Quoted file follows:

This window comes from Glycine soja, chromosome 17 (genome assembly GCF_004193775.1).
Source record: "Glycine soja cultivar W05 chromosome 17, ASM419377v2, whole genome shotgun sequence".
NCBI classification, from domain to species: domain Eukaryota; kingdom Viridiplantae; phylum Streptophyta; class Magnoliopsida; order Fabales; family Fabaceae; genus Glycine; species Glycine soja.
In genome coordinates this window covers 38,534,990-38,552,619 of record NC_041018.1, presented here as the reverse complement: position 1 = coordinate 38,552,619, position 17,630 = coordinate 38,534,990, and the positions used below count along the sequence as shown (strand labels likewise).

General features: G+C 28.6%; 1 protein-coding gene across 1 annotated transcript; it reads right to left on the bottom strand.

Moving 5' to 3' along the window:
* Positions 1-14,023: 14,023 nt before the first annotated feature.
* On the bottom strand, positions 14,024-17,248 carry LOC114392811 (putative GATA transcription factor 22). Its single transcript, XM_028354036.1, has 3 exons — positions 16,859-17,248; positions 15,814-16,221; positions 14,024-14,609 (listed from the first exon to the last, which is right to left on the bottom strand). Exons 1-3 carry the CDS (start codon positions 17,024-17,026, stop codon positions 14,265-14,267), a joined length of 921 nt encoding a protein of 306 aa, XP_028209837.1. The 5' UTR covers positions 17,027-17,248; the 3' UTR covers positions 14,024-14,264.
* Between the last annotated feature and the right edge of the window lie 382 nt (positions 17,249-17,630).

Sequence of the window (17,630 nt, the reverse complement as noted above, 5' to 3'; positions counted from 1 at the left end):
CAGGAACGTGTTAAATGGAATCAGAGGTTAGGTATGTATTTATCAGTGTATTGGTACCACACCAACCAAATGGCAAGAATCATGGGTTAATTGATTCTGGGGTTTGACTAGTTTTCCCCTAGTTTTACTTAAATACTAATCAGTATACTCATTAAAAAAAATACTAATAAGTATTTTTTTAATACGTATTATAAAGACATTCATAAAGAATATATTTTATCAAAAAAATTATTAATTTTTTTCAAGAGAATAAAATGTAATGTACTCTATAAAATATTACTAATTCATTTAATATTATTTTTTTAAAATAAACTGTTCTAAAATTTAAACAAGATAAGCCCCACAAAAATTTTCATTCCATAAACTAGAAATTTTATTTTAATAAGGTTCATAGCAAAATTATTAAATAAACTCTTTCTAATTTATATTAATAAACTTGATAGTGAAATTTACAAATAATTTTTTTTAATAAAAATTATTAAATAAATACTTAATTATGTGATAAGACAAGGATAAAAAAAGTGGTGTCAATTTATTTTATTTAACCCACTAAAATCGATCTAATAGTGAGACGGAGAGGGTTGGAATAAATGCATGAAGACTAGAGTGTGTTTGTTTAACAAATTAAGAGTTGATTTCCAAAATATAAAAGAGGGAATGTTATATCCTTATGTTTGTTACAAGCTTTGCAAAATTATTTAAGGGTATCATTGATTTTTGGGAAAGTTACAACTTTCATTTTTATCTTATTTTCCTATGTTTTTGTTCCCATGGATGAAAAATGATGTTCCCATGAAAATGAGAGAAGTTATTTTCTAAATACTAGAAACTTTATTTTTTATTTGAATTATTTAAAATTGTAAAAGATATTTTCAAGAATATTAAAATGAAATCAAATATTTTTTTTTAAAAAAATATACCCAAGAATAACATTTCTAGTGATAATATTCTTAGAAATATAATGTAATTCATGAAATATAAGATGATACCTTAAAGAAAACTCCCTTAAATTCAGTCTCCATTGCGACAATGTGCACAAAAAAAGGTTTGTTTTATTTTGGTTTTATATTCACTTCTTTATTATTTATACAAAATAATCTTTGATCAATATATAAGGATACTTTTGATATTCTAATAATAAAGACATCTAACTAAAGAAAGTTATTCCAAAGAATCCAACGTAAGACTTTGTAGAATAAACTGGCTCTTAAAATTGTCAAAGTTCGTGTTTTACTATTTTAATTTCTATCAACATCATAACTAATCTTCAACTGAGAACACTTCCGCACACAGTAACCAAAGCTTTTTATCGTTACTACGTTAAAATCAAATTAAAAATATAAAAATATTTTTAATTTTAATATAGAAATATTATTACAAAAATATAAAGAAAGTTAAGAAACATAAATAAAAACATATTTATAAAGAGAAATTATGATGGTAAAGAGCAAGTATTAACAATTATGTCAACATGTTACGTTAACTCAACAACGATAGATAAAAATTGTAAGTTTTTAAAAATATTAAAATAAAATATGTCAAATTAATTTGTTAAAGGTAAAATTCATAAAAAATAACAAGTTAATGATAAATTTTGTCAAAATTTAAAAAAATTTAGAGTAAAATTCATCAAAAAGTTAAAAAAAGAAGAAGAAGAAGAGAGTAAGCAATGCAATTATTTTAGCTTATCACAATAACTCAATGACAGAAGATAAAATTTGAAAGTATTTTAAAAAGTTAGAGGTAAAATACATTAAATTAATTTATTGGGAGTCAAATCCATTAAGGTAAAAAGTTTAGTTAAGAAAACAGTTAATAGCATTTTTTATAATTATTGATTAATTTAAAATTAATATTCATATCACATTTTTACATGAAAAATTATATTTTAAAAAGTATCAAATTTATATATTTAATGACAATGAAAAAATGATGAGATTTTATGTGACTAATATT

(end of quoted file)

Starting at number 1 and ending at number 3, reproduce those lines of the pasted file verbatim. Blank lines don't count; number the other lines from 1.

This window comes from Glycine soja, chromosome 17 (genome assembly GCF_004193775.1).
Source record: "Glycine soja cultivar W05 chromosome 17, ASM419377v2, whole genome shotgun sequence".
NCBI classification, from domain to species: domain Eukaryota; kingdom Viridiplantae; phylum Streptophyta; class Magnoliopsida; order Fabales; family Fabaceae; genus Glycine; species Glycine soja.